stock is up 4-1/2 from yesterday after the company surprised Wall Street and the high-tech industry yesterday by turning a profit much earlier than expected.
The shares got a jolt to close at 25-3/ 8, up 4-1/ 2 from yesterday's close at 20-7/8.
After two consecutive quarters of losses, Yahoo announced profits of $96,000 for the fourth quarter ending December 31, nearly identical to what the company reported a year ago.
But as the young company rapidly expanded and posted million dollar losses over two consecutive quarters, analysts had expected more of the same this quarter with an estimated loss of 5 cents per share. Most analysts didn't expect Yahoo to see a profit, even a tiny one, until later this year.
"They had a tremendous quarter and blew away everyone's estimates," said Paul Noglows, an analyst with Hambrecht & Quist. "They beat expectations by growing traffic and advertising on their site. Part of the trend in Internet advertising is advertisers are
gravitating to the top sites, so the rich get richer."
Revenues reached $8.5 million for the quarter, up more than eightfold from a year ago and more than twice the revenue it posted in the previous three-month period. For the fiscal year,
Yahoo reported revenues of $19 million and a net loss of $2.3 million, or 9 cents a share.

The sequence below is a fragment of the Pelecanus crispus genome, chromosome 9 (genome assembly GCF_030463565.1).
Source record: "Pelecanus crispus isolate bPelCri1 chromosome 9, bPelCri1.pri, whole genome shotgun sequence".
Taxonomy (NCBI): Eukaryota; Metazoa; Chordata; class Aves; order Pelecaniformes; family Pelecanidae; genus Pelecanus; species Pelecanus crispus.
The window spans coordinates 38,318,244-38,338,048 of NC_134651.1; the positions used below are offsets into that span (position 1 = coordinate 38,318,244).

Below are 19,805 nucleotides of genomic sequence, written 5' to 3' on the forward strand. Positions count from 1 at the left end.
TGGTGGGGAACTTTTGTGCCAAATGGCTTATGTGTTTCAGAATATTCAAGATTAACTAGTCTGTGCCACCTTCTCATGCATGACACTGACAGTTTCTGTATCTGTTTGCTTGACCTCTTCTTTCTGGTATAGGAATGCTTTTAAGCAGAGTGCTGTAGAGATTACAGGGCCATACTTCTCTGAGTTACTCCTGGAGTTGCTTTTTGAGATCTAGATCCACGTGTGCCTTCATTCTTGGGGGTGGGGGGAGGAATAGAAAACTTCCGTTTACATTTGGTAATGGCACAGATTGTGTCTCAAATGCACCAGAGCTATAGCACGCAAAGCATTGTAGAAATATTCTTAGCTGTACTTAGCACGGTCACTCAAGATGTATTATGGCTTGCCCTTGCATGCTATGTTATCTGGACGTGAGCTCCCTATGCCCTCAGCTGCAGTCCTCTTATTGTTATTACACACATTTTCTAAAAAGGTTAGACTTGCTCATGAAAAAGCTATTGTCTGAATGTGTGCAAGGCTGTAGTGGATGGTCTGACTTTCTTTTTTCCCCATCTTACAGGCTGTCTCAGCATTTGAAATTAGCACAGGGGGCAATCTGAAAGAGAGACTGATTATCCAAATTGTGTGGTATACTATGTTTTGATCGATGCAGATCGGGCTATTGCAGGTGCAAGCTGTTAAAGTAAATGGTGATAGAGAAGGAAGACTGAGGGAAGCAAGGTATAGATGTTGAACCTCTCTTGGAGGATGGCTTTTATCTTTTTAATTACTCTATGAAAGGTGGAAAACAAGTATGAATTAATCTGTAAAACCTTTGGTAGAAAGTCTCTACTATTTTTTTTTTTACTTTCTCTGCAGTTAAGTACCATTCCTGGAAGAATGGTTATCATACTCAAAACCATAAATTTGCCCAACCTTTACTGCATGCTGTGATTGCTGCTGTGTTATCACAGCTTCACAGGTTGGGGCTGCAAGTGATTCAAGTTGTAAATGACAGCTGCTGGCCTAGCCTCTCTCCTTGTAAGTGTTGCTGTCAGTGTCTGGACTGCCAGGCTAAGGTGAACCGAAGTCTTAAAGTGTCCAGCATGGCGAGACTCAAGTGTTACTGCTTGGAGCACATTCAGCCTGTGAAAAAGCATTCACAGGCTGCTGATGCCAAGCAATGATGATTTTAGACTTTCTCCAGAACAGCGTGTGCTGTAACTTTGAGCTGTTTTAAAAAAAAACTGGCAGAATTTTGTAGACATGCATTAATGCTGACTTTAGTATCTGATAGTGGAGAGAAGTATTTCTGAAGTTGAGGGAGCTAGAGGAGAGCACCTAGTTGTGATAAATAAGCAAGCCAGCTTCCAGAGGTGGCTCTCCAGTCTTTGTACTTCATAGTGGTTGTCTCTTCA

"It really came down to advertising exceeding our expectations and managing our expenses close to plan levels," said Gary Valenzuela, chief financial officer. The company had previously expected sustained profitability in 1998 but was uncertain whether it would achieve that goal this year. "We have more work to do before we can declare a level of sustained profitability [in 1997]," Valenzuela said.
Like competitors Excite, Infoseek, and Lycos, the search engine company is free to use, receiving revenues
from advertisements. Yahoo's base of advertisers increased to 550 in the fourth quarter, up from 340 in the previous three months.
Yahoo also launched a massive expansion plan this year by rolling out overseas sites from Ireland to Japan and local sites in six major U.S. cities. The investment seems to paying off; the company said its traffic increased to an average of more than 20 million page views a day in December from 15 million in September.
Yahoo Japan contributed a substantial amount of those new page turns. This site, which includes content and language specific to that country, had an average of 1.4 million page views daily in December, up from 1 million in September.
The company also launched "Yahoo Get Local," a new
service that provides users with local resources for more than 30,000 U.S. cities.
But Noglows noted that although these new sites are contributing
incremental revenue to Yahoo, it's the company's flagship site that has captured the growth.
During 1997, the company plans to continue investing
heavily in overseas expansion, rather than focusing on shorter-term profits.
Tim Koogle, chief executive, said in a statement: "We believe such investments are critical to sustaining our
momentum and leadership position in this highly
competitive and dynamic market."